Last week’s blog was a discussion on how to keep wine fresh once it’s been opened. This week, let’s look at how long that freshness will last after opening.
Like all carbonated beverages, a bubbly wine isn’t going to last very long once it’s been opened. Once oxygen hits those bubbles, they will start to dissipate and your wine will go flat. There’s probably a 1-3 day lifetime on that bottle but make sure it’s very well sealed and corked after opening. If your bubbly loses its fizz, you can always use it to make sangria!
Tannins serve as a preserver so wines with higher levels of tannins will stay fresh for longer. Therefore, because white wines are typically lower in tannins, they don’t last nearly as long once they’ve been open. Light whites or rosés will stand about a week after they’ve been opened but more full-bodied whites, especially those that were oaked, will only last about 2-5 days.
The full-bodied white wines, particularly something like an oaked Chardonnay, are exposed to more oxygen during fermentation so once they’re opened, that additional exposure speeds it up even further.
Because tannins are a natural preserver, red wines stand a better chance out in the open than white wines, but they still have a short shelf life. For those that are more tannic and acidic like Cabernet Sauvignon or Syrah, you’ll get about 5 days once it’s been opened. Lower tannin reds like Pinot Noir and Merlot will probably only last 2-3 days.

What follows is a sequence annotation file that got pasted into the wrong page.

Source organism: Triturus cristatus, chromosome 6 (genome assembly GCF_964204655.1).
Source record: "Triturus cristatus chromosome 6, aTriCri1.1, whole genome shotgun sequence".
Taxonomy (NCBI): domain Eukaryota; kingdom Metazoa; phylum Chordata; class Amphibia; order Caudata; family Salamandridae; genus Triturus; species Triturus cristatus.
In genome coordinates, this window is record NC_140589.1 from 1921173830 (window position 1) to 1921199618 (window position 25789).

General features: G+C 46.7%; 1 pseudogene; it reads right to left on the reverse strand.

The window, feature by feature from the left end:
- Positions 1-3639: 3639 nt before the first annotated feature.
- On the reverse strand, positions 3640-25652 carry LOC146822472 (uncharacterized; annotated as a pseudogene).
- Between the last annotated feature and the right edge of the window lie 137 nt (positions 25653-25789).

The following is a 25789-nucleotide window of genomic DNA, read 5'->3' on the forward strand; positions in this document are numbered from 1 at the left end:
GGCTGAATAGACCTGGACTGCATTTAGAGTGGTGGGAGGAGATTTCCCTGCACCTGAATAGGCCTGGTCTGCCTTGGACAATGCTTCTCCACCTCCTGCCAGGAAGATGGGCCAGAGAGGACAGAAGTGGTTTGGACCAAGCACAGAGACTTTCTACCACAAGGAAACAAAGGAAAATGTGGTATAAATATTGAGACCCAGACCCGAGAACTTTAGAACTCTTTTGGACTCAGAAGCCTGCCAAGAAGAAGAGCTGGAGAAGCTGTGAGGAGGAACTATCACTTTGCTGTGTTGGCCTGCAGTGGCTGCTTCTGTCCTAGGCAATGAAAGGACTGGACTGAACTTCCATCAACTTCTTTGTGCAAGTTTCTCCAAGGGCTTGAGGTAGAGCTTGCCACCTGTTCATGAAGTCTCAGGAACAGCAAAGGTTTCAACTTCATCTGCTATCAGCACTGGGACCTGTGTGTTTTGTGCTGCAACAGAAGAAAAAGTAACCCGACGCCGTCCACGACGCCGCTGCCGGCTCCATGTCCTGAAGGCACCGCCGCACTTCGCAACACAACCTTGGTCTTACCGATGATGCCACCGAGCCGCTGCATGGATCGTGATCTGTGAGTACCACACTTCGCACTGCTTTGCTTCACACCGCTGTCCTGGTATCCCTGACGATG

Although it goes against what you’ve normally heard, keep any open red wine in the fridge, and very tightly sealed. The warmth of room temperature plus oxygenated wine is a happy ground for fermentation and that bottle will turn to vinegar much faster than you hope.
You’ll know if your wine is bad first by the smell and then, of course, by the taste. If you’ve let a bottle of red sit out on the counter for a couple weeks, when you uncork it again, you’ll get a stronger, vinegar-like aroma quickly out of the bottle. The alcohol will make its way forward along with a rotten fruit smell, and it’ll be pretty pungent.
Although it’s very sad to waste wine, please throw anything out that hasn’t been consumed in the proper time range. It really won’t be a good experience to drink it!
What’s better than great wine and artisanal pizza?
The New York Times described Ridge Monte Bello as “America’s greatest Cabernet Sauvignon.”
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